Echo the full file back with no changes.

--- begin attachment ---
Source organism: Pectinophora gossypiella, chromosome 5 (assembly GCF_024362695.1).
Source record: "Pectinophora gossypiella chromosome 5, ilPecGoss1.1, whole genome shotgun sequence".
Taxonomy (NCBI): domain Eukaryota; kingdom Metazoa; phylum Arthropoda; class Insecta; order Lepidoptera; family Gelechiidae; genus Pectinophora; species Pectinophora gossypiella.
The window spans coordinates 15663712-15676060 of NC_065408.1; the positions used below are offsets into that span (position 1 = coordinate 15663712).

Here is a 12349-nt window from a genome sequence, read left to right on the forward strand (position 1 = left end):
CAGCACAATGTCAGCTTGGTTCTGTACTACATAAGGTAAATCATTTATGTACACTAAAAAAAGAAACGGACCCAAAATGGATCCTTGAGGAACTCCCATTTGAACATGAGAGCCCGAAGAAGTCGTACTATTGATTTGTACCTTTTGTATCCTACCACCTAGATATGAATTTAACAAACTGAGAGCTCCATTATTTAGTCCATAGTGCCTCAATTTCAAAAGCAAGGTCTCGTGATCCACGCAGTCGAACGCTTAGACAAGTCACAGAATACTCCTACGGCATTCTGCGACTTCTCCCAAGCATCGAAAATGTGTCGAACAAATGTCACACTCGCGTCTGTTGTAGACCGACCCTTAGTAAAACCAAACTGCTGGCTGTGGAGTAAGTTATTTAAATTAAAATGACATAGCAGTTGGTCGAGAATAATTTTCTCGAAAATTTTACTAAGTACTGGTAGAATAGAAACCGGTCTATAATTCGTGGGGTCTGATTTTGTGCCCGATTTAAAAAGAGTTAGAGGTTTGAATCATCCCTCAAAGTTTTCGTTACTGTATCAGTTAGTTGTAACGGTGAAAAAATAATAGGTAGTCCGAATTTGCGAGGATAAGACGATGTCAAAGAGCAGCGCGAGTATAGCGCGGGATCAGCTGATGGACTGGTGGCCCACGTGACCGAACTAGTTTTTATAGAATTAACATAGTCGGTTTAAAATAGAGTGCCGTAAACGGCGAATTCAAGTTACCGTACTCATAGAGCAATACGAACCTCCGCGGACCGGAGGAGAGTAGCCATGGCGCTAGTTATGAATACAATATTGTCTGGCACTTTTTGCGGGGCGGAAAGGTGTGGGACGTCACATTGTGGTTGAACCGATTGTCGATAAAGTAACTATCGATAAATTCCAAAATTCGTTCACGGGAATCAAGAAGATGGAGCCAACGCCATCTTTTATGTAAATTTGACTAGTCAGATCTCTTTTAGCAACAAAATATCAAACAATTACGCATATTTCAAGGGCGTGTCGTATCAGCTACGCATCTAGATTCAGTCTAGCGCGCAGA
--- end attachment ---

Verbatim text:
Source organism: Pectinophora gossypiella, chromosome 5 (assembly GCF_024362695.1).
Source record: "Pectinophora gossypiella chromosome 5, ilPecGoss1.1, whole genome shotgun sequence".
Taxonomy (NCBI): domain Eukaryota; kingdom Metazoa; phylum Arthropoda; class Insecta; order Lepidoptera; family Gelechiidae; genus Pectinophora; species Pectinophora gossypiella.
The window spans coordinates 15663712-15676060 of NC_065408.1; the positions used below are offsets into that span (position 1 = coordinate 15663712).

Here is a 12349-nt window from a genome sequence, read left to right on the forward strand (position 1 = left end):
CAGCACAATGTCAGCTTGGTTCTGTACTACATAAGGTAAATCATTTATGTACACTAAAAAAAGAAACGGACCCAAAATGGATCCTTGAGGAACTCCCATTTGAACATGAGAGCCCGAAGAAGTCGTACTATTGATTTGTACCTTTTGTATCCTACCACCTAGATATGAATTTAACAAACTGAGAGCTCCATTATTTAGTCCATAGTGCCTCAATTTCAAAAGCAAGGTCTCGTGATCCACGCAGTCGAACGCTTAGACAAGTCACAGAATACTCCTACGGCATTCTGCGACTTCTCCCAAGCATCGAAAATGTGTCGAACAAATGTCACACTCGCGTCTGTTGTAGACCGACCCTTAGTAAAACCAAACTGCTGGCTGTGGAGTAAGTTATTTAAATTAAAATGACATAGCAGTTGGTCGAGAATAATTTTCTCGAAAATTTTACTAAGTACTGGTAGAATAGAAACCGGTCTATAATTCGTGGGGTCTGATTTTGTGCCCGATTTAAAAAGAGTTAGAGGTTTGAATCATCCCTCAAAGTTTTCGTTACTGTATCAGTTAGTTGTAACGGTGAAAAAATAATAGGTAGTCCGAATTTGCGAGGATAAGACGATGTCAAAGAGCAGCGCGAGTATAGCGCGGGATCAGCTGATGGACTGGTGGCCCACGTGACCGAACTAGTTTTTATAGAATTAACATAGTCGGTTTAAAATAGAGTGCCGTAAACGGCGAATTCAAGTTACCGTACTCATAGAGCAATACGAACCTCCGCGGACCGGAGGAGAGTAGCCATGGCGCTAGTTATGAATACAATATTGTCTGGCACTTTTTGCGGGGCGGAAAGGTGTGGGACGTCACATTGTGGTTGAACCGATTGTCGATAAAGTAACTATCGATAAATTCCAAAATTCGTTCACGGGAATCAAGAAGATGGAGCCAACGCCATCTTTTATGTAAATTTGACTAGTCAGATCTCTTTTAGCAACAAAATATCAAACAATTACGCATATTTCAAGGGCGTGTCGTATCAGCTACGCATCTAGATTCAGTCTAGCGCGCAGA